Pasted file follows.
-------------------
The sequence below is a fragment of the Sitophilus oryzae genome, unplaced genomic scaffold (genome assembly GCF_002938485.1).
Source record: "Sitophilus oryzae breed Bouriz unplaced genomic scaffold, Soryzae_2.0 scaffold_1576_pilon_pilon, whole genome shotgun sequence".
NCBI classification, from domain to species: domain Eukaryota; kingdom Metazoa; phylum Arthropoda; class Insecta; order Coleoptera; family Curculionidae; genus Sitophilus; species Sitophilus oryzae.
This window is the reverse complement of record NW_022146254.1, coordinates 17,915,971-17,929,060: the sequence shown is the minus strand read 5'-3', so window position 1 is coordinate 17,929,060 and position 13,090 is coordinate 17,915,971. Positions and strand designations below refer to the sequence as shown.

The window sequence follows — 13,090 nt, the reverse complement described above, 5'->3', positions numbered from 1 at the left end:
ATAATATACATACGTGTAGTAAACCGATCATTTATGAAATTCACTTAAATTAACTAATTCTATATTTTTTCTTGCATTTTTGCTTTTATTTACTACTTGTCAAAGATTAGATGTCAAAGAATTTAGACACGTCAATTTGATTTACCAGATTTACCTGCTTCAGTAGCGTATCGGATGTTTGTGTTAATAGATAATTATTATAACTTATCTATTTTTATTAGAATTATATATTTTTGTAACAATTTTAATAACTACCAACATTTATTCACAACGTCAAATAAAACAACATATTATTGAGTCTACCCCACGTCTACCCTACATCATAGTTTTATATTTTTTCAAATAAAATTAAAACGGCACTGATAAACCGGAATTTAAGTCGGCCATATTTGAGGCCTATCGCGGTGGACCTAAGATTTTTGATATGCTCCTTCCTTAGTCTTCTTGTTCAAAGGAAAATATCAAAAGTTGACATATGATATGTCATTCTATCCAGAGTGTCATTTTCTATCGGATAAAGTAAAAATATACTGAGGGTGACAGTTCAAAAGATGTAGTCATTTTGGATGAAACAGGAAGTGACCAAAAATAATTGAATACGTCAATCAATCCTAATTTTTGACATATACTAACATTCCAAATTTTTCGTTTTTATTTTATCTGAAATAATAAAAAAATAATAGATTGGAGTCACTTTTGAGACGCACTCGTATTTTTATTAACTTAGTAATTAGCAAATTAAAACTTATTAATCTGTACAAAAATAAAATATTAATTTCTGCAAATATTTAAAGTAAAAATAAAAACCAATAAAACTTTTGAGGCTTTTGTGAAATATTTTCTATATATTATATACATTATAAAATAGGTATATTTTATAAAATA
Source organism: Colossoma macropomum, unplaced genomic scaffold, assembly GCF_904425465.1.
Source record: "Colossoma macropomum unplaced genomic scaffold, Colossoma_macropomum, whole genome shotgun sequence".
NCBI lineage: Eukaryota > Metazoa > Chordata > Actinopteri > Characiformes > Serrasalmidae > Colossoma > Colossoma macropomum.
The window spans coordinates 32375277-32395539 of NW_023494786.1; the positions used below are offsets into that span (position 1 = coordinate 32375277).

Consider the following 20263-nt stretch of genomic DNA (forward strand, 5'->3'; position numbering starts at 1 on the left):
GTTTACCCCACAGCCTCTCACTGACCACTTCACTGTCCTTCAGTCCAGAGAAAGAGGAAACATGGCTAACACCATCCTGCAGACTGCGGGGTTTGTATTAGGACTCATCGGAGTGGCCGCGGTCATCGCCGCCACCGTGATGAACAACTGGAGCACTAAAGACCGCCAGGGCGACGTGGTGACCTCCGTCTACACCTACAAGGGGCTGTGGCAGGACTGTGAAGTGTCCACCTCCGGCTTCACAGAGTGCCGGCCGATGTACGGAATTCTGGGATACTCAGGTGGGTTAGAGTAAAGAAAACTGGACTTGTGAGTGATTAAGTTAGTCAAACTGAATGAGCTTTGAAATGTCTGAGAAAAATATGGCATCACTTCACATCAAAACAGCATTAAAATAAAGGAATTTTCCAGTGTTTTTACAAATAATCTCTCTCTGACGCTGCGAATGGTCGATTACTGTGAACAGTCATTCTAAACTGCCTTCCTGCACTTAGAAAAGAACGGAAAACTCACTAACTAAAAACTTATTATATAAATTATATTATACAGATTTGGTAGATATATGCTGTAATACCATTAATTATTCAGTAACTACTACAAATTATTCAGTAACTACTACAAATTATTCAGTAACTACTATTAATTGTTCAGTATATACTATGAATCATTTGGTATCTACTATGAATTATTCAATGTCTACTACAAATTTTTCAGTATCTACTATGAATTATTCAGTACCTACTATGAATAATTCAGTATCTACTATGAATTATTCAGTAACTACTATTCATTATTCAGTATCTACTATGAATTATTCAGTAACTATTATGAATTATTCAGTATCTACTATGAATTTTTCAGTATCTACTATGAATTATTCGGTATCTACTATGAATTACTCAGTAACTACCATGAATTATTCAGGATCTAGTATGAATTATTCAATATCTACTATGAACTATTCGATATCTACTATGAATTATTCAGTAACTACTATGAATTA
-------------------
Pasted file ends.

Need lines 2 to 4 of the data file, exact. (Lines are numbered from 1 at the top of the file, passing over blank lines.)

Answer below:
Source record: "Sitophilus oryzae breed Bouriz unplaced genomic scaffold, Soryzae_2.0 scaffold_1576_pilon_pilon, whole genome shotgun sequence".
NCBI classification, from domain to species: domain Eukaryota; kingdom Metazoa; phylum Arthropoda; class Insecta; order Coleoptera; family Curculionidae; genus Sitophilus; species Sitophilus oryzae.
This window is the reverse complement of record NW_022146254.1, coordinates 17,915,971-17,929,060: the sequence shown is the minus strand read 5'-3', so window position 1 is coordinate 17,929,060 and position 13,090 is coordinate 17,915,971. Positions and strand designations below refer to the sequence as shown.